Millions of Americans had already voted by mail or by drop box, a record number of them not waiting for election day itself, November 3, 2020, roughly 730 hours or 44,000 minutes from this writing. [Click here for the countdown.]

With Trump in the hospital being treated to the extent anyone could be treated for COVID-19, the trappings of the presidency carried on in many ways not so different from any other day of the three-year, 256 day Trump presidency. [counting that too.] On a non COVID-19-challenged day, Saturday would be a day off. One wag suggested on the internet that Vice President Michael Richard Pence had taken over for Trump by heading to the Trump National Golf Course at Bedminster, New Jersey. [Trump reportedly has gone to Bedminster 80 times during his presidency.]

It was not difficult to imagine how the wheels of government were turning as Trump lay in repose at Walter Reed – not so differently in many ways. With most of the adults in the room fired by now (Kelly, Mattis, Sessions, even Bolton], the Trump presidency had the quality of the French court of Versailles just before the French Revolution. Power centers with discreet missions, pretenders to the throne, family members, charlatans, all working behind the scenes and trying not to disturb the monarch unduly.

Among those with Trump at the traveling White House was his chief of staff, Mark Meadows. He was clearly one of the chief advisers, but the most important members of the presidential team might not have been there often. They worked behind the scenes with unprecedented power: a Ivanka Trump, her husband, Jared Kushner, and Stephen Miller. All had been in physical proximity to the president, and would have been worried about contracting COVID-19 themselves. One other person who normally would be close by was Hope Hicks, but she was the first person among them reported to have contracted the disease.

Beyond the presidential entourage there were other power centers whose specific goals centered around keeping Trump in office. Pence iwas primary among these—for all those days of the presidency, Pence had flown around the country, under the radar at times, shoring up support, speaking to local leaders and local media in conservative strongholds. Part of his message was to provide a veneer of dependability with his placid contrast to Trump, expressing at every stop the faux humility personified long ago by Charles Dickens’s Uriah Heep.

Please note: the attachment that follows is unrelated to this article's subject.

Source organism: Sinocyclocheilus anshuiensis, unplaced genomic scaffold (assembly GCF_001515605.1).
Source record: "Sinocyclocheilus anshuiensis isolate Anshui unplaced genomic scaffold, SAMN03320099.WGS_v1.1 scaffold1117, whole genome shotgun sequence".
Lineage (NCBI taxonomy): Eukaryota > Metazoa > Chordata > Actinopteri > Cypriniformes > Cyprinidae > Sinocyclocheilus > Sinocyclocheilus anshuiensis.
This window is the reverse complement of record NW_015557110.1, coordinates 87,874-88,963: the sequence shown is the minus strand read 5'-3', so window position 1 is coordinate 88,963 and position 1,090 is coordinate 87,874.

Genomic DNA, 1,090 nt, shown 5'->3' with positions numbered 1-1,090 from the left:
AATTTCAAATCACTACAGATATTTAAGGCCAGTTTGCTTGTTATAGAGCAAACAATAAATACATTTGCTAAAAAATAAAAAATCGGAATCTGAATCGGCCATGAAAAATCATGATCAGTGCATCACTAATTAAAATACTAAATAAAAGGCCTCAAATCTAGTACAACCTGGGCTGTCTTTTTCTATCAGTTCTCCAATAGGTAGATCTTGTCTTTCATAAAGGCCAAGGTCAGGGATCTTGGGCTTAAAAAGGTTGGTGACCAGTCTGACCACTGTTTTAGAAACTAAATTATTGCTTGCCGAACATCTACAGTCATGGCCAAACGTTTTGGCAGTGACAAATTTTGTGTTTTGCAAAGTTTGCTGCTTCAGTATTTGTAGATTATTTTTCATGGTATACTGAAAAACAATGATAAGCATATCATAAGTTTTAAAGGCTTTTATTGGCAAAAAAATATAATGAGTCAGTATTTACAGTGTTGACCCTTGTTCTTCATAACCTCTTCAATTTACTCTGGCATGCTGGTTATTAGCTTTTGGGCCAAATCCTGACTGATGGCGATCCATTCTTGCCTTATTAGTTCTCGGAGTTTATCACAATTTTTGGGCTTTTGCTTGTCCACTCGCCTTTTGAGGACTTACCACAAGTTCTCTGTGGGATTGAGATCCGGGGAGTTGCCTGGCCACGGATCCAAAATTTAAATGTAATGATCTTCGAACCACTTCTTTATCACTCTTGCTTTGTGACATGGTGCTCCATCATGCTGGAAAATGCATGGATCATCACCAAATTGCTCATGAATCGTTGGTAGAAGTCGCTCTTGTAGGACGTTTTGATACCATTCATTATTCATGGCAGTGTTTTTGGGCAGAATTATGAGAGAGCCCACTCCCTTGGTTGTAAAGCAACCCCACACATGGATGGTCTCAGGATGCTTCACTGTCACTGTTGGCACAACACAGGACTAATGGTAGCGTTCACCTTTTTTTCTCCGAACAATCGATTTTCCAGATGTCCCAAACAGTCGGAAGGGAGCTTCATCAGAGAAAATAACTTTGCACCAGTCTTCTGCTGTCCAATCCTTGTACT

Pence remained important. He was second in line, and reassured the members of the Trump cult who included evangelicals and harbored a need to believe—and Pence believes. Pence was also a liaison to the Federalist Society, which helped choose federal judges – including Supreme Court justices, most recently Amy Coney Barrett. Whatever was written on the mask of propriety sometimes worn for public niceties, Barrett, along with justices Neil Gorsuch and Brett Kavanaugh, were there for the Federalists and for Pence to fulfill their mission, in Pence’s words, “to consign abortion” legalized under Rove v. Wade “to the ash heap of history.”

Therein is the marriage of convenience among Trump, who could care less about Roe v Wade or any of their goals, and the evangelicals. It is also where Pence centered his connection with the surviving Koch brother, Charles Koch, who once again was spending tens of millions of dollars to keep Trump and the Republicans in office. Throw the abortion bone to the religious types, said Koch and the libertarians, and they would use their religion to maintain power. That was also where Senate Majority Leader Mitch McConnell held sway—whatever maintained power was good enough for him. Koch money meant power and McConnell wielded power and money diabolically in Washington.

And tied in with all the above was an aligned but independent actor, Attorney General William Barr, one of the most devious men of all the devious men who had ever held power in Washington. Yes, tied to the Federalist Society, yes related in turn with Opus Dei, the ultraright-wing Catholic Organization, and yes fulfilling his paternal command – strengthen the unitary presidency and destroy liberalism in all forms.

These were the actors, the president’s family and hangers on, who risked criminal prosecution if Trump lost the presidency; the vice president, who stood in waiting, certain that he was on a mission from God; the rest of the Republicans, holding onto power was greater than our 244-year-old experiment in democracy; and William Barr, twisted by hatred. They fulfilled their roles and would do everything to shield Trump, hide Trump, keep Trump and his presidency alive.

But COVID-19 was the equalizer, knowing not party nor prejudice; it slipped in, past blind ambition and stupidity, unmoved by imperial aspirations. COVID was now a presence among those of the palace and the time approached. “It was a voluptuous scene, that masquerade,” wrote Edgar Allan Poe. “And then, for a moment, all is still, and all is silent save the voice of the clock.”